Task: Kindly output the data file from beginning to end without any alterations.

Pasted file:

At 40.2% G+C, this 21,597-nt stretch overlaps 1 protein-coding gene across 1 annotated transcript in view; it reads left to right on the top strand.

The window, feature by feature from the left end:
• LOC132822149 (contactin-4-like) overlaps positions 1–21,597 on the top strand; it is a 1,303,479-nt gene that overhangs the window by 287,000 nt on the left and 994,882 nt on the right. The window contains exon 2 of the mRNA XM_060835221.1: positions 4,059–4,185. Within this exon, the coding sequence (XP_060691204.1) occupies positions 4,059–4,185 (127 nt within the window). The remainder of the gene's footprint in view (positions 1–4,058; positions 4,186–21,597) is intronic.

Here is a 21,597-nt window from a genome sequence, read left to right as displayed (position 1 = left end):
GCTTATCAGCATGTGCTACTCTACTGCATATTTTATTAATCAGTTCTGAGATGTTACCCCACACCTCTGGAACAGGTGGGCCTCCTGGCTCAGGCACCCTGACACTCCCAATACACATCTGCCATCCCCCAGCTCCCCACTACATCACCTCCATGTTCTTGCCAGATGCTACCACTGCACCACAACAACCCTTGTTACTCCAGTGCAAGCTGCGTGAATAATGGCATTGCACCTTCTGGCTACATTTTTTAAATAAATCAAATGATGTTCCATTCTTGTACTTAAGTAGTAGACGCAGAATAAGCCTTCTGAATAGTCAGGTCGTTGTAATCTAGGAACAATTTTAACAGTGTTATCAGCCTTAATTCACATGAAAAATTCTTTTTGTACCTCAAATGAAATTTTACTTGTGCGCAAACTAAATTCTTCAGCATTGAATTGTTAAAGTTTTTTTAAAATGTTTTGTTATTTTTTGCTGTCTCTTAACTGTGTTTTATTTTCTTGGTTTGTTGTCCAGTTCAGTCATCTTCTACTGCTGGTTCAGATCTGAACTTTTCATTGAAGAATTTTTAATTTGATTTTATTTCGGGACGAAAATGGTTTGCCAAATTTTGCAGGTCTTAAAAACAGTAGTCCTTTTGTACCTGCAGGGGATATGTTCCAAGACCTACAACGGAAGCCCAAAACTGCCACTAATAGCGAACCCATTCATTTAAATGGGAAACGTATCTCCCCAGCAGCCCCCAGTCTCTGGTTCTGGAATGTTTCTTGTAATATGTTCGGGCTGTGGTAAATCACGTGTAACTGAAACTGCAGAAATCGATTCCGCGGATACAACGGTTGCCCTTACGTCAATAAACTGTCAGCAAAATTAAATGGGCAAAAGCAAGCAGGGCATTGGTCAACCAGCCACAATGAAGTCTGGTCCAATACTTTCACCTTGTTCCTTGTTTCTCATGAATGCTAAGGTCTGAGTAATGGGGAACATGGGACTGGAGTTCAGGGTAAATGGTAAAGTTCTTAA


At 40.2% G+C, this 21,597-nt stretch overlaps 1 protein-coding gene across 1 annotated transcript in view; it reads left to right on the top strand.

The window, feature by feature from the left end:
• LOC132822149 (contactin-4-like) overlaps positions 1–21,597 on the top strand; it is a 1,303,479-nt gene that overhangs the window by 287,000 nt on the left and 994,882 nt on the right. The window contains exon 2 of the mRNA XM_060835221.1: positions 4,059–4,185. Within this exon, the coding sequence (XP_060691204.1) occupies positions 4,059–4,185 (127 nt within the window). The remainder of the gene's footprint in view (positions 1–4,058; positions 4,186–21,597) is intronic.

Here is a 21,597-nt window from a genome sequence, read left to right as displayed (position 1 = left end):
GCTTATCAGCATGTGCTACTCTACTGCATATTTTATTAATCAGTTCTGAGATGTTACCCCACACCTCTGGAACAGGTGGGCCTCCTGGCTCAGGCACCCTGACACTCCCAATACACATCTGCCATCCCCCAGCTCCCCACTACATCACCTCCATGTTCTTGCCAGATGCTACCACTGCACCACAACAACCCTTGTTACTCCAGTGCAAGCTGCGTGAATAATGGCATTGCACCTTCTGGCTACATTTTTTAAATAAATCAAATGATGTTCCATTCTTGTACTTAAGTAGTAGACGCAGAATAAGCCTTCTGAATAGTCAGGTCGTTGTAATCTAGGAACAATTTTAACAGTGTTATCAGCCTTAATTCACATGAAAAATTCTTTTTGTACCTCAAATGAAATTTTACTTGTGCGCAAACTAAATTCTTCAGCATTGAATTGTTAAAGTTTTTTTAAAATGTTTTGTTATTTTTTGCTGTCTCTTAACTGTGTTTTATTTTCTTGGTTTGTTGTCCAGTTCAGTCATCTTCTACTGCTGGTTCAGATCTGAACTTTTCATTGAAGAATTTTTAATTTGATTTTATTTCGGGACGAAAATGGTTTGCCAAATTTTGCAGGTCTTAAAAACAGTAGTCCTTTTGTACCTGCAGGGGATATGTTCCAAGACCTACAACGGAAGCCCAAAACTGCCACTAATAGCGAACCCATTCATTTAAATGGGAAACGTATCTCCCCAGCAGCCCCCAGTCTCTGGTTCTGGAATGTTTCTTGTAATATGTTCGGGCTGTGGTAAATCACGTGTAACTGAAACTGCAGAAATCGATTCCGCGGATACAACGGTTGCCCTTACGTCAATAAACTGTCAGCAAAATTAAATGGGCAAAAGCAAGCAGGGCATTGGTCAACCAGCCACAATGAAGTCTGGTCCAATACTTTCACCTTGTTCCTTGTTTCTCATGAATGCTAAGGTCTGAGTAATGGGGAACATGGGACTGGAGTTCAGGGTAAATGGTAAAGTTCTTAA